As I have discussed in recent posts, I’m world building with just one highly variable human species, instead of absolutely separate races in the standard DnD mode. But I still have a bit of a soft spot for the traditional sub-Tolkien archetypes and a few years ago it occurred to me that I could recast some of them as socially-constructed and socially-signalled membership groups rather than essentialist kindreds.
‘Galthamar’ is my working title for the medieval-ish fantasy setting I’m developing; it is a name for the continent. (There are other continents on the same world, not yet detailed, where people will be somewhat different to Galthamar overall and certainly have their own social subgroups. There will probably also be other worlds in the wider continuity.)
Most of the regional and national societies across the continent share a common cultural origin, and many common features. I call this cultural family Galthamarian for now, though its earliest origins are elsewhere, and there are elements of other cultures here and there on the continent, some of which may have been there for longer.
As far as I have created at the moment, all the people of Galthamar qualify as human, but humanity there is much more varied than in reality. I have therefore given the humanity description a page to itself.
Divisions of Galthamarian society
Among the shared Galthamarian cultural features is a social structure divided into classes. These have similarities to some theories of social structure in the historical real world, such as the three estates of European Christendom, the four classical Hindu varnas or the ancient Chinese four occupations. Since I’m writing in English and using plenty of English source material for inspiration, I’m going to call these classes ‘estates’.
There are four or five estates in Galthamarian culture (one of the estates is less formalized and some do not count it in their enumeration). In this write up, I’m going to give them names that make very clear how they correspond to Tolkienesque races, but I am likely to change some of these names if I write more about them. They are:
Highmen. The landowning and warrior elite.
Eltheren. The learned and cultured class.
Dueren. Artisans, merchants and other tradespeople.
Holbits. The peasantry.
And the fifth, less formalized than the others and not listed by some authorities as an estate:
Gobelins. Surviving in the gaps left by the other four categories, often including urban and industrial labour and irregular work.
These estates are semi-hereditary: people most often marry within their own estate and it is normal for children to be brought up in the estate of their parents. But it is certainly possible for people to change estates, usually because adoption, apprenticeship or marriage brings them into the household or other establishment of a new estate, of which they may then learn and adopt the ways and if necessary undergo the rites of passage. Some members of the adopted estate may remain reluctant to accept a member not born to it, especially if the newcomer has a ‘wrong’ physical type or does not completely adopt the cultural practices of the new estate. The shift may even be rejected by the community in general.
Because the estates are not isolated breeding populations, inherited characteristics are generally spread across them. Membership of the estates is mainly signalled by non-inherited signs such as clothing, hairstyles and behaviour.
Ironically, it is the departures from estate inheritance that drive the limited heritable differences between estates, as the more privileged estates tend to draw in those with characteristics that they value and exclude those with characteristics that they reject. These selected characteristics are then passed down to future generations in the estate. However, this process generates only modest tendencies to inherited differences the estates; each estate in reality shows wide variation within itself, and considerable overlap with the others. There is, however, a tendency for observers to mentally fit members of a given estate to their expectation of how people of that estate are supposed to look, and many Galthamarians will tell you people’s estates can be identified by sight, independently of their clothes and styling. It is, however, easy to find counterexamples to prove these assumptions unreliable.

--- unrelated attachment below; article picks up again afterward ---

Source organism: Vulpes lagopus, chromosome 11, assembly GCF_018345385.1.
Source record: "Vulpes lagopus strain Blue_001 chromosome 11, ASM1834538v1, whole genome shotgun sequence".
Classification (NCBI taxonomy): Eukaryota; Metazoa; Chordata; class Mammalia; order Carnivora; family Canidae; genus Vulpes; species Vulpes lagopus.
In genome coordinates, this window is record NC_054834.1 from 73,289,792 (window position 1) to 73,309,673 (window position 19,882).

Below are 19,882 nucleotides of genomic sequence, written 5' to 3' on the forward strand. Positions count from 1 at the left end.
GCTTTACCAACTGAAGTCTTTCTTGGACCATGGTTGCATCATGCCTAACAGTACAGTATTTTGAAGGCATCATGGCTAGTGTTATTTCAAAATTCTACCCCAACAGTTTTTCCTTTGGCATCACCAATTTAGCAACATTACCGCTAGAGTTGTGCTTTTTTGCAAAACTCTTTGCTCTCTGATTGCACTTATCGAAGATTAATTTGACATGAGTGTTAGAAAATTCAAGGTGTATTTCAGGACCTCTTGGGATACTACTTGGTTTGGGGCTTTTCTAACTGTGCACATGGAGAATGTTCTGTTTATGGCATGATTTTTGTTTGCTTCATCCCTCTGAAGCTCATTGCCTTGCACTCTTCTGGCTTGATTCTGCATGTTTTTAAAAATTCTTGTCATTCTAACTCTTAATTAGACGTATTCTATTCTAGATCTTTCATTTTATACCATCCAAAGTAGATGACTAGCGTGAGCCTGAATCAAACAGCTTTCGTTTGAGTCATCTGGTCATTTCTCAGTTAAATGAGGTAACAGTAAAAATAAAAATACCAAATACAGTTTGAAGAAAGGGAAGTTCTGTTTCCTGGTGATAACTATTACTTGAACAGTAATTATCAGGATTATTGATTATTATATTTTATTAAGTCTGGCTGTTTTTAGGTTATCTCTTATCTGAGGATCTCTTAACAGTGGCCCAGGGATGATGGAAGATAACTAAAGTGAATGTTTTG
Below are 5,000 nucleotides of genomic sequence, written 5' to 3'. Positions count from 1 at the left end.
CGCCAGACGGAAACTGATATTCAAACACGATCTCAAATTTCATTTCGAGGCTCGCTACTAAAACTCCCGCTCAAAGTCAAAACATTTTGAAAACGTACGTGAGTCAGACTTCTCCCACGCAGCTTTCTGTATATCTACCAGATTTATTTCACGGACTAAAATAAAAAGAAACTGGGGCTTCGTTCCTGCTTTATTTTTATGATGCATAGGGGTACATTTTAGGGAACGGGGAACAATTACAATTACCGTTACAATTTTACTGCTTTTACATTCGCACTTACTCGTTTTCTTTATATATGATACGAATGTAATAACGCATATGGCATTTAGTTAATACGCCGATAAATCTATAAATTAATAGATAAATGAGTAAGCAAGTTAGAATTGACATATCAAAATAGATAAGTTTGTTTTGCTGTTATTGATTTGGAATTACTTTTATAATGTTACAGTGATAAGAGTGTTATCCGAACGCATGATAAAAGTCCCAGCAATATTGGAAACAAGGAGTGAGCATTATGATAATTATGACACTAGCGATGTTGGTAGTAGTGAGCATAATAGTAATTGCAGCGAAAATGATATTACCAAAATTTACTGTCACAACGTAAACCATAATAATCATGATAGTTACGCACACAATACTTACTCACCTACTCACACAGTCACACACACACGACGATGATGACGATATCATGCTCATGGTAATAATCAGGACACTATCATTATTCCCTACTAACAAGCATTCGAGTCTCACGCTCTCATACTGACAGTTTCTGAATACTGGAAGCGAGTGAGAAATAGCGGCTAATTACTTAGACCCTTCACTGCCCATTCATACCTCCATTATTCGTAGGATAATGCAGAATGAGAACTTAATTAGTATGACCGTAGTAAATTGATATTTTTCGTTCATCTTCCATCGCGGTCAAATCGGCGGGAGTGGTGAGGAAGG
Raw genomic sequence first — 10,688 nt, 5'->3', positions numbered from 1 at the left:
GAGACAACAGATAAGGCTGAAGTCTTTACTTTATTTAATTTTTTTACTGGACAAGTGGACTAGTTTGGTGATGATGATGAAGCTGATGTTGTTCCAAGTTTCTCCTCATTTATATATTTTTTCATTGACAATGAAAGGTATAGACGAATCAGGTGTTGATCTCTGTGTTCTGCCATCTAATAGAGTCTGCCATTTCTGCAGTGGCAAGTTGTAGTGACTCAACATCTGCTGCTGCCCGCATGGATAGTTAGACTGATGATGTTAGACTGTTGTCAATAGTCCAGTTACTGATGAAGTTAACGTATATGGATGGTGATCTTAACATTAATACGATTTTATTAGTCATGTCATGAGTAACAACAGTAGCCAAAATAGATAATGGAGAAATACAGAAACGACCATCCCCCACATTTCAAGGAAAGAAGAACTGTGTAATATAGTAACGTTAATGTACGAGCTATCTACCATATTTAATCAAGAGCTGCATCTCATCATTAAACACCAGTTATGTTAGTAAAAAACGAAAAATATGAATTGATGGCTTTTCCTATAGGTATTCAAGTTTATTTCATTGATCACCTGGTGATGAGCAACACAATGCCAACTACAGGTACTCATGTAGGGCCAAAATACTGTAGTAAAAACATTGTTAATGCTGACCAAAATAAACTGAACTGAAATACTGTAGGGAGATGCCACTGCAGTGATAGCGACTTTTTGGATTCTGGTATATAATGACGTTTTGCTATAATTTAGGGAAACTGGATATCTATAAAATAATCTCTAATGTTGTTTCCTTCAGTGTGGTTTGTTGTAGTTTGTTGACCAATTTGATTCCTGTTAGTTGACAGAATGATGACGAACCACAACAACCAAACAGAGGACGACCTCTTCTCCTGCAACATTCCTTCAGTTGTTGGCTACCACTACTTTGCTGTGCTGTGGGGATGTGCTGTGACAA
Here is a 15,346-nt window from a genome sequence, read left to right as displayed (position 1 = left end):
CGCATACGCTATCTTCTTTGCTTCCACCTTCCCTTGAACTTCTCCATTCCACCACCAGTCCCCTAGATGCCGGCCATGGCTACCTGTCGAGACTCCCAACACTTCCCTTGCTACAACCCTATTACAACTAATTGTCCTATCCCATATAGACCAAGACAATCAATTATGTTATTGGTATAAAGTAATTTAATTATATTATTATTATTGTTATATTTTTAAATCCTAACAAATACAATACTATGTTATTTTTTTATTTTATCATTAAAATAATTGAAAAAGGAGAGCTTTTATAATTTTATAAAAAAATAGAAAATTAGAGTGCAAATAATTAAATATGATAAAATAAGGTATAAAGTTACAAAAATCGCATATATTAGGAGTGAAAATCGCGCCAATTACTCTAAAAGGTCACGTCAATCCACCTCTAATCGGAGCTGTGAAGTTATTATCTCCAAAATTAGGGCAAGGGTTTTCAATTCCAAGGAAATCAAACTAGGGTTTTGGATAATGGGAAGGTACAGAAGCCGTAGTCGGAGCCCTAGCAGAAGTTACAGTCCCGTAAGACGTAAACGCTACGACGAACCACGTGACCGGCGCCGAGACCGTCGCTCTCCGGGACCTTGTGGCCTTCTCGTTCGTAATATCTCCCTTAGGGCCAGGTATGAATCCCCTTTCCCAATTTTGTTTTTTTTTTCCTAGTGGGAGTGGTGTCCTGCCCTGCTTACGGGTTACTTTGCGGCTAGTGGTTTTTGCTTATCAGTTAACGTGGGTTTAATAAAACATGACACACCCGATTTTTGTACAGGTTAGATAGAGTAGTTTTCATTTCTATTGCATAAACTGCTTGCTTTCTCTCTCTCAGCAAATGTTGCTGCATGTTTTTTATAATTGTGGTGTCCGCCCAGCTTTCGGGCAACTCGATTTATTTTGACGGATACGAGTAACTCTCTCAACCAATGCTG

In my next post I will for reference outline the general characteristics of the humanity in the Galthamar-verse and then specifically on the continent of Galthamar. In forthcoming posts (now linked above from the estate names) I will go into a little more depth about each of the estates.
(A little aside I don’t currently have another place for: I have observed a tendency in DnD publications over the years for magic to be treated as a white-collar skill and for spellcasters to form a subset of the educated class. With a complementary tendency to assume that blue-collar work and soldiering are largely done without magic. In Galthamar, this would suggest that most spellcasters be Eltheren, but that’s not how I want to play it. I am putting magic-workers in every estate, usually applying magic to the typical occupations of that estate. So Highman spellcasters tend to focus on battle magic, and may also use spells for other functions such as estate management or political manoeuvres. Elther scholars of magic learn the arts for their own sake, often focusing on theory and/or the development of new magic. Those who dabble alongside other disciplines may use magic to assist with research, learning or cultural expression. Dueren often weave magic into their crafts, and may apply it to other business purposes. Holbits work practical magic, promoting fertility and productivity, treating ills and assisting labour. And Gobelin magic-workers use their skills to get by any way they can.)